Kayla Gore, co-founder of My Sistah’s House—a charity organization that provides shelter and support to unhoused trans and gender-nonconforming people of color in the Memphis, Tenessee area—shared her story on National Geographic’s documentary series Impact.
A black trans woman herself, Kayla had enough on her plate growing up without having to worry about the roof over her head. “Back then,” she says, reminiscing about her childhood, “I didn’t have the language to say I was transgender, but I knew that I was different and I knew that the body I saw in the bathroom every morning was not the body that I was destined to be in.”
Armed with no community resources and facing hostility over her femininity, Kayla eventually found herself on the streets and in need of shelter. She was not alone in that situation. The documentary reports that “the rate of homelessness in the transgender community is three times higher than in the general U.S. population.” And despite being charity organizations, many shelters in Memphis place transgender people in housing that does not conform to their gender identity. Said Kayla in an interview with GLAAD, “I always think about those experiences, when I was homeless and trying to access housing, and I didn’t have issues until I transitioned and then those issues came into place.”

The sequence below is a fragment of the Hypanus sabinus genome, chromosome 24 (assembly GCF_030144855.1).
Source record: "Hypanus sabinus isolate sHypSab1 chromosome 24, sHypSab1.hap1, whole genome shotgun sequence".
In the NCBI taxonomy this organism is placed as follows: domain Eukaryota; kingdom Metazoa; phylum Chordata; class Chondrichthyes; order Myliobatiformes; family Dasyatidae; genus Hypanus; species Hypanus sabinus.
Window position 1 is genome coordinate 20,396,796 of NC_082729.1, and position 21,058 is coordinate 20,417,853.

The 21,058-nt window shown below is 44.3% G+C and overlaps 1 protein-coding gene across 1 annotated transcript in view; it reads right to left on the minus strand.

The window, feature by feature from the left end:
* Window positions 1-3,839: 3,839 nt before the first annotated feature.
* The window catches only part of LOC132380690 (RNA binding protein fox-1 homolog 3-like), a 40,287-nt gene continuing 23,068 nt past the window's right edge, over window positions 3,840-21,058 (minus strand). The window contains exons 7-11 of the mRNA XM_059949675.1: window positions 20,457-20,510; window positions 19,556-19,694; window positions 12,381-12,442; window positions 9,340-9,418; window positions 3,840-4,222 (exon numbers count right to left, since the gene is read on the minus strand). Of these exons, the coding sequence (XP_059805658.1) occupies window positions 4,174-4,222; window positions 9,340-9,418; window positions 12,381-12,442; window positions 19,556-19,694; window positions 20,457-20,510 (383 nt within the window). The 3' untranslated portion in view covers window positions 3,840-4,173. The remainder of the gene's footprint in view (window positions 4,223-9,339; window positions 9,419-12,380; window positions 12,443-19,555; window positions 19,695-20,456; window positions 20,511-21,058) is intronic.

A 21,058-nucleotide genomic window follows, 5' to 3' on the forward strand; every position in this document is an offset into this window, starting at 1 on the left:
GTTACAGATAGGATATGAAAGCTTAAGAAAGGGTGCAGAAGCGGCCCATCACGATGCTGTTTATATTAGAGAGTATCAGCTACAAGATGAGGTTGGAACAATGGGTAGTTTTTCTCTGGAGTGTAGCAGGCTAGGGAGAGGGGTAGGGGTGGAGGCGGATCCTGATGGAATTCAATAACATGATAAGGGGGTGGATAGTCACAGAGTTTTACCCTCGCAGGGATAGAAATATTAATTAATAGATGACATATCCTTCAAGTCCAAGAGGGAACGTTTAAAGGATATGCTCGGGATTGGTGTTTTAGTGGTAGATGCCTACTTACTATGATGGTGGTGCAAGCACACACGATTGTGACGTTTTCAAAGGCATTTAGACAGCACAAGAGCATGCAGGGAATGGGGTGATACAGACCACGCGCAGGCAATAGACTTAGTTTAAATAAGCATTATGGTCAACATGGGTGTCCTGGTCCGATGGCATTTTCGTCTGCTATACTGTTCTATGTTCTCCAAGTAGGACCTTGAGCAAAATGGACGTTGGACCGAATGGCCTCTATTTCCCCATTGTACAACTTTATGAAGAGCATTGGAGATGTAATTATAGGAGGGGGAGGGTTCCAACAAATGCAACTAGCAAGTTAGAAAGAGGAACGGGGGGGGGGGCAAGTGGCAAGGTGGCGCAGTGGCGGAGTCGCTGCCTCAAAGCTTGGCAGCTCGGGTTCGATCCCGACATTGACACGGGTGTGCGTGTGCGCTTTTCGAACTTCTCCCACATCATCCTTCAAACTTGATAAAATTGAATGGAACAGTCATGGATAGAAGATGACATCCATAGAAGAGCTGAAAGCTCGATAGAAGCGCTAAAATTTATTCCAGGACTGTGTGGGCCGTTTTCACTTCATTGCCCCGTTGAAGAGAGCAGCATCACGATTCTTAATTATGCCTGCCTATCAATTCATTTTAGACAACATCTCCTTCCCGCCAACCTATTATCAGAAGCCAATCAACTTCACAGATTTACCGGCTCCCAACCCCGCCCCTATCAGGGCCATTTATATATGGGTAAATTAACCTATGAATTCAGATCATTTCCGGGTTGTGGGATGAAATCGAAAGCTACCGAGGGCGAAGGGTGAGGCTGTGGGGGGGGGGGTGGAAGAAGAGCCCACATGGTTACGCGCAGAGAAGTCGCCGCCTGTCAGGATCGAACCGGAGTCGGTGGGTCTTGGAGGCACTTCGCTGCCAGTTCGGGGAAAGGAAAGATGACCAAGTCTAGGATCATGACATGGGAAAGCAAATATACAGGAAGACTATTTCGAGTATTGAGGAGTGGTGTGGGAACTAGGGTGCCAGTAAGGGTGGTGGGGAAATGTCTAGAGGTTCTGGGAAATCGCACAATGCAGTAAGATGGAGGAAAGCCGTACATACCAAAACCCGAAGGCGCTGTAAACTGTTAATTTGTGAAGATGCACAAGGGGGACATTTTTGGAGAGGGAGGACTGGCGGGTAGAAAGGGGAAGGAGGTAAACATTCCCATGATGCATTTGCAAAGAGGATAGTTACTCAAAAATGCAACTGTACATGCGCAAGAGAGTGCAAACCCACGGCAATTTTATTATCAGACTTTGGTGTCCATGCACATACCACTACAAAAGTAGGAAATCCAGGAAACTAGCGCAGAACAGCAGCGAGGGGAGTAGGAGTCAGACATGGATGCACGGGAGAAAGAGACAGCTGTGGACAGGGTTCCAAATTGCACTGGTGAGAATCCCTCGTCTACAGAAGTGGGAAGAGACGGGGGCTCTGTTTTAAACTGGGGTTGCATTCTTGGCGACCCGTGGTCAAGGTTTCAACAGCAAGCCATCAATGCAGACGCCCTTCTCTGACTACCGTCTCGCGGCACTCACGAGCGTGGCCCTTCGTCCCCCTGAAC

As a result, unhoused transgender people are at serious risk of violence, particularly trans people of color, 50% of whom are at sometime physically assaulted, the documentary reports. This sadly is an experience Kayla knows all too well. She describes having been attacked and stabbed numerous times while staying in shelters. Fearing police discrimination, “trans people here in the South rarely report violence that doesn’t result in death,” Kayla remarks in the documentary through tears.
But instead of growing numb to the government’s failure to provide even the most basic support for its citizens, Kayla has taken matters into her own hands. After co-founding My Sistah’s House in 2016, she launched a GoFundMe last year with the goal of building 20 tiny houses for TQPOC. As of now, they are just shy of $100,000 from reaching their goal.
Meanwhile, Tennessee’s legislature has been busy drafting up anti-trans laws. Yesterday, the state’s Governor signed a bill into law that makes treatment for trans minors all but inaccessible. My Sistah’s House has carried on, providing survival and safety kits, meals, clothing, and HIV and COVID testing.
“It can be hard to compartmentalize and hone in on the achievements you’ve made because it’s so rapid and it’s a continuous unending process. The work continues,” Kayla told GLAAD.
The National Geographic 6 episode series Impact highlights women who have made an impact on their communities, and while Kayla’s story would not need to be told in an ideal world, I personally am glad to have heard it. Hers is featured in episode 4, “Coming Home,” and the emotional documentary is available to watch on YouTube. Just be sure to keep a box of tissues handy.
You can support Kayla’s work and My Sistah’s House here.
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